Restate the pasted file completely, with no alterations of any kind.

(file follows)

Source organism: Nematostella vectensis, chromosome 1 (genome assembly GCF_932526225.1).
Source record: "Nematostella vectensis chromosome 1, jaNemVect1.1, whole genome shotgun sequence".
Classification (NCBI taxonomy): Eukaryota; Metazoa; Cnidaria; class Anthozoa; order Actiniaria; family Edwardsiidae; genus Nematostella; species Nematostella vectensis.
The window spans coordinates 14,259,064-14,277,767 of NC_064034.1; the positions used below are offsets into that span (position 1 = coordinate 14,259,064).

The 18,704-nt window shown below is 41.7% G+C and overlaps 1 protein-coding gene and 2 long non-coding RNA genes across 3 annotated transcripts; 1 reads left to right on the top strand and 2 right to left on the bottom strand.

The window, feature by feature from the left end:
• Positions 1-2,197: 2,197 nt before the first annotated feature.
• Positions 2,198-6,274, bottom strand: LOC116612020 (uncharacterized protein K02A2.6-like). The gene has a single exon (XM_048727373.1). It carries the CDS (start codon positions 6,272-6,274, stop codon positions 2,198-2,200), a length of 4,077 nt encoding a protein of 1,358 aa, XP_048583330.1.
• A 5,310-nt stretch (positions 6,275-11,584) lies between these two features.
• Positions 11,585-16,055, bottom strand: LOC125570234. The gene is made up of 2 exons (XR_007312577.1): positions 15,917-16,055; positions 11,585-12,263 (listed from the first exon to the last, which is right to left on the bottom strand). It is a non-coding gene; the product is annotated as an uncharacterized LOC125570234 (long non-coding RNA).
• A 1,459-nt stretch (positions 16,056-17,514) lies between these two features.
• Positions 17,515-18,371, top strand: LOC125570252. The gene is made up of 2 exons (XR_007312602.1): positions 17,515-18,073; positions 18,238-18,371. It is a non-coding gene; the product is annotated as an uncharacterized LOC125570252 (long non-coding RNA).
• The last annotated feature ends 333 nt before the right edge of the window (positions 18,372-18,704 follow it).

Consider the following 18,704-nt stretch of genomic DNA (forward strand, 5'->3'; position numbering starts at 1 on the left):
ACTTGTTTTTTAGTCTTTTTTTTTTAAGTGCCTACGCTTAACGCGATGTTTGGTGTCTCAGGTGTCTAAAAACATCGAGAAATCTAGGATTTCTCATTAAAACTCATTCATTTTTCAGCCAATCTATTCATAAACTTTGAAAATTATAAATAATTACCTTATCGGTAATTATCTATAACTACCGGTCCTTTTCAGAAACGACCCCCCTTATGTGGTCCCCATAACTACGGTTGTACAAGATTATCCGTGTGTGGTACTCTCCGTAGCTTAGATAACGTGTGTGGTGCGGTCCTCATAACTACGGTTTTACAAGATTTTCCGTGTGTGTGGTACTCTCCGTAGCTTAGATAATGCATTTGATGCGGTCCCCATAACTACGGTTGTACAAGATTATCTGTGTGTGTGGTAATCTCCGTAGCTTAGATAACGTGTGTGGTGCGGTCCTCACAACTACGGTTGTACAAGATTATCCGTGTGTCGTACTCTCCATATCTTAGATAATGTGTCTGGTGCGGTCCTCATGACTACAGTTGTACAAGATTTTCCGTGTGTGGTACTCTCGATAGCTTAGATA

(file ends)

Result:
Source organism: Nematostella vectensis, chromosome 1 (genome assembly GCF_932526225.1).
Source record: "Nematostella vectensis chromosome 1, jaNemVect1.1, whole genome shotgun sequence".
Classification (NCBI taxonomy): Eukaryota; Metazoa; Cnidaria; class Anthozoa; order Actiniaria; family Edwardsiidae; genus Nematostella; species Nematostella vectensis.
The window spans coordinates 14,259,064-14,277,767 of NC_064034.1; the positions used below are offsets into that span (position 1 = coordinate 14,259,064).

The 18,704-nt window shown below is 41.7% G+C and overlaps 1 protein-coding gene and 2 long non-coding RNA genes across 3 annotated transcripts; 1 reads left to right on the top strand and 2 right to left on the bottom strand.

The window, feature by feature from the left end:
• Positions 1-2,197: 2,197 nt before the first annotated feature.
• Positions 2,198-6,274, bottom strand: LOC116612020 (uncharacterized protein K02A2.6-like). The gene has a single exon (XM_048727373.1). It carries the CDS (start codon positions 6,272-6,274, stop codon positions 2,198-2,200), a length of 4,077 nt encoding a protein of 1,358 aa, XP_048583330.1.
• A 5,310-nt stretch (positions 6,275-11,584) lies between these two features.
• Positions 11,585-16,055, bottom strand: LOC125570234. The gene is made up of 2 exons (XR_007312577.1): positions 15,917-16,055; positions 11,585-12,263 (listed from the first exon to the last, which is right to left on the bottom strand). It is a non-coding gene; the product is annotated as an uncharacterized LOC125570234 (long non-coding RNA).
• A 1,459-nt stretch (positions 16,056-17,514) lies between these two features.
• Positions 17,515-18,371, top strand: LOC125570252. The gene is made up of 2 exons (XR_007312602.1): positions 17,515-18,073; positions 18,238-18,371. It is a non-coding gene; the product is annotated as an uncharacterized LOC125570252 (long non-coding RNA).
• The last annotated feature ends 333 nt before the right edge of the window (positions 18,372-18,704 follow it).

Consider the following 18,704-nt stretch of genomic DNA (forward strand, 5'->3'; position numbering starts at 1 on the left):
ACTTGTTTTTTAGTCTTTTTTTTTTAAGTGCCTACGCTTAACGCGATGTTTGGTGTCTCAGGTGTCTAAAAACATCGAGAAATCTAGGATTTCTCATTAAAACTCATTCATTTTTCAGCCAATCTATTCATAAACTTTGAAAATTATAAATAATTACCTTATCGGTAATTATCTATAACTACCGGTCCTTTTCAGAAACGACCCCCCTTATGTGGTCCCCATAACTACGGTTGTACAAGATTATCCGTGTGTGGTACTCTCCGTAGCTTAGATAACGTGTGTGGTGCGGTCCTCATAACTACGGTTTTACAAGATTTTCCGTGTGTGTGGTACTCTCCGTAGCTTAGATAATGCATTTGATGCGGTCCCCATAACTACGGTTGTACAAGATTATCTGTGTGTGTGGTAATCTCCGTAGCTTAGATAACGTGTGTGGTGCGGTCCTCACAACTACGGTTGTACAAGATTATCCGTGTGTCGTACTCTCCATATCTTAGATAATGTGTCTGGTGCGGTCCTCATGACTACAGTTGTACAAGATTTTCCGTGTGTGGTACTCTCGATAGCTTAGATA